Star-Crossed: Pop Trio Lost Stars Set to Release ‘Sirens + Light’ July 5
Pictured L-R: Charley Holden, Damian Malnar, Trey Warner
Originally hailing from Kansas, the members of Nashville-based pop trio Lost Stars are true to their name. They have the chemistry and camaraderie of a group drawn together, perhaps by fate.
Damian Malnar (vocals/keys) and Charley Holden (guitar) became friends and bandmates in high school, later re-connecting as students at Belmont University. Their paths to become professional musicians, however, have varied.
“From the age of 2 to 6, I was convinced I was going to be Elvis,” Holden recalls, noting a lifelong pursuit of a career in music. “I started learning guitar in fourth grade, got to high school where I met Damian, and we played in pep band together. I was in jazz band throughout high school, and I worked my way to Belmont.”
Malnar, a lifelong musician in his own right, came to the idea of turning his art into a profession much later. Originally envisioning a career in business or mathematics, he was convinced by loved ones to instead pursue his passion full-time as his college years approached.
“A lot of the things that I’ve done in my life are through someone that I admire convincing me to do something,” Malnar notes. “A lot of people around me were like, ‘Wait, why don’t you want to do music?’
And so, Malnar came to Belmont to study drums. That’s where he reunited with Holden after two years apart, describing the moment as “feeling like (they) were in a band again.” There, the pair met Trey Warner, a guitarist from Wichita, Kansas. Warner became hooked on classic rock during his adolesence, a bond he shared with his father.
“I just loved the sound of the guitars,” Warner remembered.
That formative experience led him to learn the instrument himself, which subsequently led him to Belmont where he became Holden’s freshman year roommate. The two hit it off immediately.
“They became best friends from the first day they were in the room together,” Malnar said of his bandmates. “We started doing shows together, backing up other people, and getting involved musically with each other. After a couple years, I was trying to do a solo thing, and they were my backing band.”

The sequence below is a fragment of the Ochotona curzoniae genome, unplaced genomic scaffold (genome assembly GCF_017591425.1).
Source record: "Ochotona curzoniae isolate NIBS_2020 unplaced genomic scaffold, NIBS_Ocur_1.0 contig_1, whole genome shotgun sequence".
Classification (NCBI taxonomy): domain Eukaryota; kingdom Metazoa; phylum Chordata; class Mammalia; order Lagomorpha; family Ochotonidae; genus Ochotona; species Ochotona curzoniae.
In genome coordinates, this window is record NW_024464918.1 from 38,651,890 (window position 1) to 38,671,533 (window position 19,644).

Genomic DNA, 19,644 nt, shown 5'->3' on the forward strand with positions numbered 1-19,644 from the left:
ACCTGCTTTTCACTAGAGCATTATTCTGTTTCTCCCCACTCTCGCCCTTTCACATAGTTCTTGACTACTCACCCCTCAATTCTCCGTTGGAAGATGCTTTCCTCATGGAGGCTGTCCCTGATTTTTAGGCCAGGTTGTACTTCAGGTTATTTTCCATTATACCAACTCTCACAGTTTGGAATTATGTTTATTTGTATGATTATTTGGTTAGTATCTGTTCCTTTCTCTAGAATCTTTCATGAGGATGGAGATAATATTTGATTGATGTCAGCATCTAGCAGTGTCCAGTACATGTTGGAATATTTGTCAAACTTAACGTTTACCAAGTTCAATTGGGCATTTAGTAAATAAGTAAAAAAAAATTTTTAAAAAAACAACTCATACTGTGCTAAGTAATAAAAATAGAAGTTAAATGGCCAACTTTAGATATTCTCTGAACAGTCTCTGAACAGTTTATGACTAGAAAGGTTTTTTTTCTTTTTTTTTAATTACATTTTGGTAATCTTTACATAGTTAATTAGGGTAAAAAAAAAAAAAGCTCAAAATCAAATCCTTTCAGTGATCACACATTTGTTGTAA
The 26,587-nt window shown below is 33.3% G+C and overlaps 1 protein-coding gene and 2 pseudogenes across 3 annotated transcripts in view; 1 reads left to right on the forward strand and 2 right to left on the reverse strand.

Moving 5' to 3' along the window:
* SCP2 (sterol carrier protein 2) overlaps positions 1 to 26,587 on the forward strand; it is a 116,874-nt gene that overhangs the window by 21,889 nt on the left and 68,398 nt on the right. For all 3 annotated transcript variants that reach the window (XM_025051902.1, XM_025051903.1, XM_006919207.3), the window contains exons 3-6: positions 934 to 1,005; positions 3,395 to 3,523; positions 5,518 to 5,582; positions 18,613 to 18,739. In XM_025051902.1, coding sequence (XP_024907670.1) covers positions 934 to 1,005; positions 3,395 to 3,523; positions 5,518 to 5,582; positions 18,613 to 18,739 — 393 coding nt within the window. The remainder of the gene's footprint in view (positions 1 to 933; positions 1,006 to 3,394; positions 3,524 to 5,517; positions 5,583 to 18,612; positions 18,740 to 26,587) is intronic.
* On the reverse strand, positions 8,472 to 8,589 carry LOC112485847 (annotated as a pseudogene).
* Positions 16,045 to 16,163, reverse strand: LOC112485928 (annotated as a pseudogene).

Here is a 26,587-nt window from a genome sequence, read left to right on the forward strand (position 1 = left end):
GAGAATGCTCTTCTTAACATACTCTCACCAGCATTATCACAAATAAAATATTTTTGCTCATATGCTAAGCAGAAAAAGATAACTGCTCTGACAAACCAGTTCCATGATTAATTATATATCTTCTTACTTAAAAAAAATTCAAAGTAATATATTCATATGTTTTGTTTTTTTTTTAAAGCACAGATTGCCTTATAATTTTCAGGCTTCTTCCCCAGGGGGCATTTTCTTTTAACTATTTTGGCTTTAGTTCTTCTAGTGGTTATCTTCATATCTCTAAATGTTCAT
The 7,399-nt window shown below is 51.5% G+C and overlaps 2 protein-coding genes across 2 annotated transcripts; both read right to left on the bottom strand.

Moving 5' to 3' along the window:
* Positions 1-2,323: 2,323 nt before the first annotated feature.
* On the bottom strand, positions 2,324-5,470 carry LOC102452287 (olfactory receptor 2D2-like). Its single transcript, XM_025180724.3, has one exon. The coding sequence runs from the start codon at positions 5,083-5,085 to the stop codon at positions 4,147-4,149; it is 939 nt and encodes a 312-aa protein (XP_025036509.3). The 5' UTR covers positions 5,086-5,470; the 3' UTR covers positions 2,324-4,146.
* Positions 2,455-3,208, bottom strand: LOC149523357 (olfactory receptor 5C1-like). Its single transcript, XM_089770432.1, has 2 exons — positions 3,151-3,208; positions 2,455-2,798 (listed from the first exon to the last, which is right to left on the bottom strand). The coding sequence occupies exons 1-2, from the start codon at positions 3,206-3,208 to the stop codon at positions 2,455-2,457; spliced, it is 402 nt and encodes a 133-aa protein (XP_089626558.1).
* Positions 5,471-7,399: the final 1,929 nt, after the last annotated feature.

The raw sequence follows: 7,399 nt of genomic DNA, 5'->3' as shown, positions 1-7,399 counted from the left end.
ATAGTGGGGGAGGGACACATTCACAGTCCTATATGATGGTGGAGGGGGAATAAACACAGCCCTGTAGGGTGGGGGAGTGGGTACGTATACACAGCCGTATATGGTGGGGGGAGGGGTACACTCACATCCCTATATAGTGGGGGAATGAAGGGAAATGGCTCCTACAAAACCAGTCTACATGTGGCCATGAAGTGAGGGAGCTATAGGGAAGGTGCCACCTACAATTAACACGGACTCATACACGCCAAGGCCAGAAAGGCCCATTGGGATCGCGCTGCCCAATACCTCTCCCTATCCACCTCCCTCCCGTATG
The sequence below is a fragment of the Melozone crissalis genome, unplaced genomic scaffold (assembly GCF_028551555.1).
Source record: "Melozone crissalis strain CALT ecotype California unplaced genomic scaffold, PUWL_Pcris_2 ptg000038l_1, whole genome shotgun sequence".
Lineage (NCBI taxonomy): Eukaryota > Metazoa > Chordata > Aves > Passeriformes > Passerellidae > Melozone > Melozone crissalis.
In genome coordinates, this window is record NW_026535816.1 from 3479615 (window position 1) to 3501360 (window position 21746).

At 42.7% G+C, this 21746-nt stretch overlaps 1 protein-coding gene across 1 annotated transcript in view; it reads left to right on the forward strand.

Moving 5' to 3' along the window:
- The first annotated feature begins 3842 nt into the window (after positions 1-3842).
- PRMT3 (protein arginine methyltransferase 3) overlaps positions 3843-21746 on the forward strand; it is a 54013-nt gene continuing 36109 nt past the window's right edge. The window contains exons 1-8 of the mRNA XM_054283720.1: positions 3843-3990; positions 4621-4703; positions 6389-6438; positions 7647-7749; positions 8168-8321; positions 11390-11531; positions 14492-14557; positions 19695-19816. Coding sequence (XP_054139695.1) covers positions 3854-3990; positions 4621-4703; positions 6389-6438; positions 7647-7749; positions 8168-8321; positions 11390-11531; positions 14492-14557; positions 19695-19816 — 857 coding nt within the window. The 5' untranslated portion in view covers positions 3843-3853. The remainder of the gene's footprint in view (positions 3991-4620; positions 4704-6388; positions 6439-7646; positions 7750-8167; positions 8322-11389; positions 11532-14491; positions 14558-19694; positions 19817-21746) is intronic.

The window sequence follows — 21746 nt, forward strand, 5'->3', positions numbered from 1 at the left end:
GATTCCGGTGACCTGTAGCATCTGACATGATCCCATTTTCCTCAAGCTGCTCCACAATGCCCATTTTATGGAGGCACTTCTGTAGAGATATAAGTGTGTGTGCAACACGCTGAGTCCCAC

Soon, the trio decided to unify under a single vision. Thus, Lost Stars was born.
“I don’t think I realized that this was a big deal until about halfway through my time at Belmont, when I was really diving into songwriting and producing,” Malnar said.
Again, it was those around Malnar who carried influence, this time by convincing him to give performing another go. As he worked with various artists at the university, program directors began to encourage him toward a career as a singer and performing artist. That, coupled with support from his now-bandmates, lit a fuse.
“Being around these guys and starting to do writes with people (had me) really believing in the art of songwriting,” Malnar recalls. “Halfway and toward the end of college is when it really started to get serious for me.”
Since then, the trio has released an EP – 2016’s six-track “Dreaming in the Dark” – and stand-alone singles “It Only Takes One” and “Whip Me.” They have also toured twice, most recently performing 20 dates in the southern and northeastern United States during early 2018’s “Shot in the Dark” tour, as well as summer dates in some of their most engaged markets, including Kansas City, Chicago, and Atlanta.
“The first thing you learn on tour is that it’s not like the movies at all, and it’s also not anything that anyone will tell you,” Malnar notes, recalling the demands and possible pitfalls of life on the road. “When you get back from the road, all you want to tell people is how badass it was.”